For more than 30 years I’ve been helping small business owners use the right tactics to plug the profit leaks in their business and restoring their cash flows by assisting them determine their Vital Few and free them up so their goals are achieved.

If you would like to discuss with me how you might do that, book a Strategy Consult here.  There is no cost.

To your profitability and enhanced cash flow.

 

Adam Gordon
© Copyright 2019 Adam Gordon 

Clients who provide consistent work, clients who build your business’s reputation.

What would life be like if you could consistently win tenders, and do so on the basis of the value you provide, rather than the lowest price? To have clients who are more interested in the value of your solution to their problem, rather than trying to beat you down on price. Once they have agreed to your proposal, that’s it. You just have to keep your side of the bargain, and deliver the value you promised.

Governments are such a client. They operate at three levels; Federal, State/Territory, Local. And they spend many millions of dollars every month on the products and services from industry.

A Government contract can call for delivery of a one-off specific product or service such as ‘construct a building’, or provide repeated products or services over a period, such as ‘cleaning services for a government building’,

As I posted in my article, Are you Missing Out on Lucrative Contracts, “businesses are losing out on lucrative projects as they are not submitting for work through government tenders.

In particular it is SMEs that are not recognising the ongoing opportunities for business projects, and these opportunities span across all industries and sectors.”

The Profit Leak Detective is dedicated to assisting small and medium businesses get the attention of their ideal prospects in government, and convert them into paying clients for their services and programs by submitting persuasive and compelling tender responses.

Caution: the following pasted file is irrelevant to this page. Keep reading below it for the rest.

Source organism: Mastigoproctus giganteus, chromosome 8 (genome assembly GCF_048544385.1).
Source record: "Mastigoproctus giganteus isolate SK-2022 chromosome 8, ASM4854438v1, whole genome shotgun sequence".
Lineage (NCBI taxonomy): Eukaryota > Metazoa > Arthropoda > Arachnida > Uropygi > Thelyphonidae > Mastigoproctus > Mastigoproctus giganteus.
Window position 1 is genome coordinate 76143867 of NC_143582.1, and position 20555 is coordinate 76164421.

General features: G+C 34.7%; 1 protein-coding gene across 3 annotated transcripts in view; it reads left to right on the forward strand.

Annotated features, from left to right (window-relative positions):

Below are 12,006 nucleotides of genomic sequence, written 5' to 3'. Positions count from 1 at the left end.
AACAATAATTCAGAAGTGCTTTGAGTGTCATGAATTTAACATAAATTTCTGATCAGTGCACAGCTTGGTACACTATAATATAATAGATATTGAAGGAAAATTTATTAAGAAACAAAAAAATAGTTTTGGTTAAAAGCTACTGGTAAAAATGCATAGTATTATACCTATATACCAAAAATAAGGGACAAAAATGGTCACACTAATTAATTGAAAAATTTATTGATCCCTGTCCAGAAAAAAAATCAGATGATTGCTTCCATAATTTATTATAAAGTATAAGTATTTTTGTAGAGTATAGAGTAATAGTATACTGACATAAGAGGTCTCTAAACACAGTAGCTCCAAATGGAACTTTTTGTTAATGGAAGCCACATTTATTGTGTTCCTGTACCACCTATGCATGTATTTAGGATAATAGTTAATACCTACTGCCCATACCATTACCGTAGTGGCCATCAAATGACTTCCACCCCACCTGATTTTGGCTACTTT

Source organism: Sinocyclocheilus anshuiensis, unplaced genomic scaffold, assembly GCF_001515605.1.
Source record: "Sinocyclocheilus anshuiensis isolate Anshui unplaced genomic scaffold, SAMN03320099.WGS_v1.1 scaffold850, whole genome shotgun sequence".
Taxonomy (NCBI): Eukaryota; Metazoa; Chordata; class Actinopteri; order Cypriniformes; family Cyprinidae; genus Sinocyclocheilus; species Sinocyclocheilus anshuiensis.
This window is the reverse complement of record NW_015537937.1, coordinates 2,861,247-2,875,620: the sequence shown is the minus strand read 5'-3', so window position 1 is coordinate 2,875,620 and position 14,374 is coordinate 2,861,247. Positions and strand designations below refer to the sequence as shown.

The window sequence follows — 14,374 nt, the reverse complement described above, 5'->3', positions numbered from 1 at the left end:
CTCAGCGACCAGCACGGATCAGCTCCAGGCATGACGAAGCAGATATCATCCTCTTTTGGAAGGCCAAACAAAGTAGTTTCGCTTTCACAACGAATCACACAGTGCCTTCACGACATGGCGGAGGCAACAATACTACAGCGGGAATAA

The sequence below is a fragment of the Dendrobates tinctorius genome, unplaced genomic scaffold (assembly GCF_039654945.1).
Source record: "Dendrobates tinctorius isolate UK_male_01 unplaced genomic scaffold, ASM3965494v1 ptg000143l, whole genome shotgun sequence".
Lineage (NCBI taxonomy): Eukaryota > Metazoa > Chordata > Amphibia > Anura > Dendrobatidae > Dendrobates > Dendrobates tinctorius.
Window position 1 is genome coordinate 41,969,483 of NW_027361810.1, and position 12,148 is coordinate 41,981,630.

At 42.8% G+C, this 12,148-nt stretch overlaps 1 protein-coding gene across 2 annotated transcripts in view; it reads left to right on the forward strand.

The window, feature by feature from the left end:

Picture a bright future where:

  • You feel absolutely confident in the value you provide to government, and can clearly communicate that value in your tender response.
  • You present a response which the agency congratulates itself on accepting.
  • Your position yourself as an authority in your market through regularly winning government contracts, which in turn leads to a steady stream of high-quality leads calling you
  • You know you’ll hit your annual sales and profit objectives.
  • You are a contributor to the governments agency’s success, not a supplier they can easily replace.

As a result, you have peace of mind knowing your cash flow fuels your growth, and your business is an asset which gives you choices.

This is the world you live in when you’ve learned, implemented and mastered my TenderWins – The Tender Winning Formula methodology for submitting winning response and closing more highly profitable business.

My message is that having great technical skills is not enough to win such contracts. Nor is discounting. Price is but one factor, and rarely the most important. You need to be able to draft persuasive and compelling responses that demonstrate you are the only logical choice for the contract.

Now this may not be for you, but as the above article suggests, it can be a lucrative market across a broad range of activities. There is almost certainly an opportunity for you – if you can win the tender!

Even if you are winning, you can’t rest on your laurels.